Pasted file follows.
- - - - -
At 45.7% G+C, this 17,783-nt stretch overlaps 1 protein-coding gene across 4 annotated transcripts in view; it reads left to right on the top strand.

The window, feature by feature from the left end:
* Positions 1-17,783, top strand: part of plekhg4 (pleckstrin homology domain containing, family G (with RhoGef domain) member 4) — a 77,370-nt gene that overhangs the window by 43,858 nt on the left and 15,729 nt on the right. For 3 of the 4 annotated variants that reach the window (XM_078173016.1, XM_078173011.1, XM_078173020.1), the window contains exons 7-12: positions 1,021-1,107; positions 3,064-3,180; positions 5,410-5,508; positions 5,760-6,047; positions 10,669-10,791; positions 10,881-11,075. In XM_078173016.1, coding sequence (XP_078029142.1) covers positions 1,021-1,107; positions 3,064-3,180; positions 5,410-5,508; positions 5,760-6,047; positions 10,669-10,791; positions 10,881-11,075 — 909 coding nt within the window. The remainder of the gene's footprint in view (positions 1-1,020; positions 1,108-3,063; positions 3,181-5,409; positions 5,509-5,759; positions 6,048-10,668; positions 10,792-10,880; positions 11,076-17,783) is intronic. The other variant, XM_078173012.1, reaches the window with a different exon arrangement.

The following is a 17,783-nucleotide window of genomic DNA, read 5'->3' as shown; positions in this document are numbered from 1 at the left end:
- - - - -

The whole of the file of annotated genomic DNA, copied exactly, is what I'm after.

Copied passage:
At 45.7% G+C, this 17,783-nt stretch overlaps 1 protein-coding gene across 4 annotated transcripts in view; it reads left to right on the top strand.

The window, feature by feature from the left end:
* Positions 1-17,783, top strand: part of plekhg4 (pleckstrin homology domain containing, family G (with RhoGef domain) member 4) — a 77,370-nt gene that overhangs the window by 43,858 nt on the left and 15,729 nt on the right. For 3 of the 4 annotated variants that reach the window (XM_078173016.1, XM_078173011.1, XM_078173020.1), the window contains exons 7-12: positions 1,021-1,107; positions 3,064-3,180; positions 5,410-5,508; positions 5,760-6,047; positions 10,669-10,791; positions 10,881-11,075. In XM_078173016.1, coding sequence (XP_078029142.1) covers positions 1,021-1,107; positions 3,064-3,180; positions 5,410-5,508; positions 5,760-6,047; positions 10,669-10,791; positions 10,881-11,075 — 909 coding nt within the window. The remainder of the gene's footprint in view (positions 1-1,020; positions 1,108-3,063; positions 3,181-5,409; positions 5,509-5,759; positions 6,048-10,668; positions 10,792-10,880; positions 11,076-17,783) is intronic. The other variant, XM_078173012.1, reaches the window with a different exon arrangement.

The following is a 17,783-nucleotide window of genomic DNA, read 5'->3' as shown; positions in this document are numbered from 1 at the left end: